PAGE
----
TEHRAN (Iran News) – Lake Urmia started to dry up in the 2000s, and although it revived at some point over the past few years, it is in serious danger these days.
Lake Urmia, located in northwest Iran, is the largest lake in the Middle East and the sixth-largest Salt Lake in the world with a water surface area of 5,000 to 6,000 km2. The lake is designated for the List of Wetlands of International Importance, Ramsar Site, as well as a UNESCO World Biosphere Reserve, which is a protected area with the aim of conserving nature and culture in the region and community development.
However, the water in the lake has been decreasing during the past years. The water surface area shrank by approximately 80 percent of its (once-large) original size at the end of the dry season in 2013 and by approximately 70 percent at the end of the rainy season of the same year.
Restoration measures caused the level of Lake Urmia to reach 1278 meters in 1995 and 1274 meters in 2005 and finally, it stood at 1270 meters in 2015.
After 7 years and spending about $4 billion, the condition of Lake Urmia was returned to its first point, Somayeh Rafiei, member of the Majlis (Iranian Parliament) said.
Based on the studies and according to the statement of the Lake Urmia Restoration Program, 18 percent of the drying was due to climate change and 82 percent was due to the mismanagement of water resources in the catchment area, she lamented.
The water level of Lake Urmia was supposed to reach 1274.1 by 2028. Currently, the last level of the Lake on July 10th was estimated at 1270.57, which means that it is only 53 cm higher than the minimum level of November 2015, she explained.
According to experts’ forecasts, evaporation will continue in Lake Urmia until the end of September, and the water level will reach the level of the first day of the Lake Urmia restoration project, and the south of the lake will be completely dry, she lamented.
Human factors’ share of 69%
Paleontological studies conducted by two Iranian researchers at the University of Miami on Lake Urmia show that even when the rainfall was 180 mm, the lake did not dry up, and this shows that the lake’s condition in recent years has been affected by human factors.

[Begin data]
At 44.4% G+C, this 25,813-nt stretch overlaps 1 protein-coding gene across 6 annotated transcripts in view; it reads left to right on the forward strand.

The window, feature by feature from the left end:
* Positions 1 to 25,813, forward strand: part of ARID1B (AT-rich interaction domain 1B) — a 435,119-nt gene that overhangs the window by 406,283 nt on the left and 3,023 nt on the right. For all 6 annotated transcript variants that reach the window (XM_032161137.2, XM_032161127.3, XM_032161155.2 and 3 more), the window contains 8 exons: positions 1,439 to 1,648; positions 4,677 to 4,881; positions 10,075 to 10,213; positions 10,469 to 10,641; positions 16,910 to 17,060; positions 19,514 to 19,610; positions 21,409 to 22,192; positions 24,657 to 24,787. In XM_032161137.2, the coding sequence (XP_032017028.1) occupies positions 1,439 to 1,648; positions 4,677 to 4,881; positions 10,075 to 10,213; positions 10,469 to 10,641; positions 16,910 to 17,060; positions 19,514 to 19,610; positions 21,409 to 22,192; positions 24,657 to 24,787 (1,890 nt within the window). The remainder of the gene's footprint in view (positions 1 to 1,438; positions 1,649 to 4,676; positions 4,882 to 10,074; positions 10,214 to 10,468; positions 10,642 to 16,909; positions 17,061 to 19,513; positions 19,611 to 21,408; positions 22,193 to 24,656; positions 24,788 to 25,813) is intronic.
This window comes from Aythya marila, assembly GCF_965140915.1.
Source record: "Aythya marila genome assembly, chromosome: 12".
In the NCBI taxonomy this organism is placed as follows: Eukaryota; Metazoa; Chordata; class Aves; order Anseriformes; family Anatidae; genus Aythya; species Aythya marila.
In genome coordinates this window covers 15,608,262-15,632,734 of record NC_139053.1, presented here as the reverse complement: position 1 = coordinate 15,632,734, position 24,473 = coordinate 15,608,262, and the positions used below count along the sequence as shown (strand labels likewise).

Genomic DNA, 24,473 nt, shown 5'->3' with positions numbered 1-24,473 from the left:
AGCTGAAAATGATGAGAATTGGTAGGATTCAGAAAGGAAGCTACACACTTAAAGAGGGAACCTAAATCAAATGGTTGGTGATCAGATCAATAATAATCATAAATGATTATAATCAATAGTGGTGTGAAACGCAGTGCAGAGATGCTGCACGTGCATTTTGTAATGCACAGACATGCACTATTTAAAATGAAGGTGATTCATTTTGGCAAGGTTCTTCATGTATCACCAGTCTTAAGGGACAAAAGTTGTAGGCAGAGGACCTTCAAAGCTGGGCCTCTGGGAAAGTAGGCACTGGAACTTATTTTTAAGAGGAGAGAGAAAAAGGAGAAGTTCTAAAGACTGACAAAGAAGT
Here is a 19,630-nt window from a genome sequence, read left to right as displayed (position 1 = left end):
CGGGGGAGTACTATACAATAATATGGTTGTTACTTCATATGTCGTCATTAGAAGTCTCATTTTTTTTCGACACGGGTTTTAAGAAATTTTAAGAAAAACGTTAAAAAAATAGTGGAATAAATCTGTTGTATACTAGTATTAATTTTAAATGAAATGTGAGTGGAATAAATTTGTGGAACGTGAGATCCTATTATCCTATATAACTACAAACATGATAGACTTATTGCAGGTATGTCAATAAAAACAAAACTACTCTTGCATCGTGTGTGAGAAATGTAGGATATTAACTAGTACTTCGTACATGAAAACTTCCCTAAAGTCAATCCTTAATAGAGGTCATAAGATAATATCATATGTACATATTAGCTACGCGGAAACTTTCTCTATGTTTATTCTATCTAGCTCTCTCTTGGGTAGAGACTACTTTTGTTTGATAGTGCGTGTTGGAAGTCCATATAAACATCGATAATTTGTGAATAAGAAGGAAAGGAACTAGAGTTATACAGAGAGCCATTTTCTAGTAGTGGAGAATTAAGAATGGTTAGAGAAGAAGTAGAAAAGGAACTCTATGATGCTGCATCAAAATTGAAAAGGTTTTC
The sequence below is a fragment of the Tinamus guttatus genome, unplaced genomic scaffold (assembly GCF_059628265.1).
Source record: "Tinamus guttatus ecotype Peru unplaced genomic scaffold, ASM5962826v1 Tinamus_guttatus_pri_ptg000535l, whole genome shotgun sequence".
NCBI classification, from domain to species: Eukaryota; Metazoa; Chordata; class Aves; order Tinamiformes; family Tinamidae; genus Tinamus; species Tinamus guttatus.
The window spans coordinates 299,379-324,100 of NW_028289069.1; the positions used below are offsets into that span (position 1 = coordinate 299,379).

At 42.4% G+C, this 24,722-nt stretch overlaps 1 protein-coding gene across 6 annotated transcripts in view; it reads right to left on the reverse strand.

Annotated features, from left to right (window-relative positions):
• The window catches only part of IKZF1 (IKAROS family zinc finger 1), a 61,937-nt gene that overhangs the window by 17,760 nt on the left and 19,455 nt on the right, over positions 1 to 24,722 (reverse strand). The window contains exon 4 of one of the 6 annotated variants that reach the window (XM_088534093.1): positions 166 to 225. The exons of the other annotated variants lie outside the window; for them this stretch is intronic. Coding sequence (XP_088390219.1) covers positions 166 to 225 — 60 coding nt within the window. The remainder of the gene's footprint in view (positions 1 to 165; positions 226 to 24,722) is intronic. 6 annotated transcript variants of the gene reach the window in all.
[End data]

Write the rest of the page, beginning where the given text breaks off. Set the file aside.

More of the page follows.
Researchers realized that the situation of Lake Urmia in the last 20 years is not fully related to lack of rainfall, which shows that the share of human factors has been higher.
The share of natural factors in the drying of Lake Urmia is 31 percent, which includes an 18 percent decrease in rainfall and a 1.5-degree increase in temperature in the last two decades compared to the long term, and the share of human factors is 69 percent, which includes agricultural development and construction of dams and extraction from groundwater sources.
The amount of water consumption in the Urmia catchment area for the agricultural sector is 4699 million cubic meters and the consumption for drinking, health, and industry is 588 million cubic meters.
Threats to the shrinking lake
The phenomenon of the dramatically shrinking lake has diminished tourism, water transportation, and fisheries industries, and destroyed a wide range of wildlife habitats in the region.
According to the Department of Environment (DOE) in West Azerbaijan Province, salty dust that is blown from the dried lake bed in wind or “Salt Storm” negatively affect agricultural crops and is menacing to human health in adjacent areas, and some village in East Azerbaijan Province has already been abandoned by its people due to salinization of groundwater.
Expansion of farmlands, population growth, dam construction, and extraction of groundwater through tens of thousands of illegal wells are among the main anthropogenic causes. Importantly, it has been said that irrigation water accounts for approximately 90 percent of all extracted water from the Lake Urmia Basin.
- source : Tehrantimes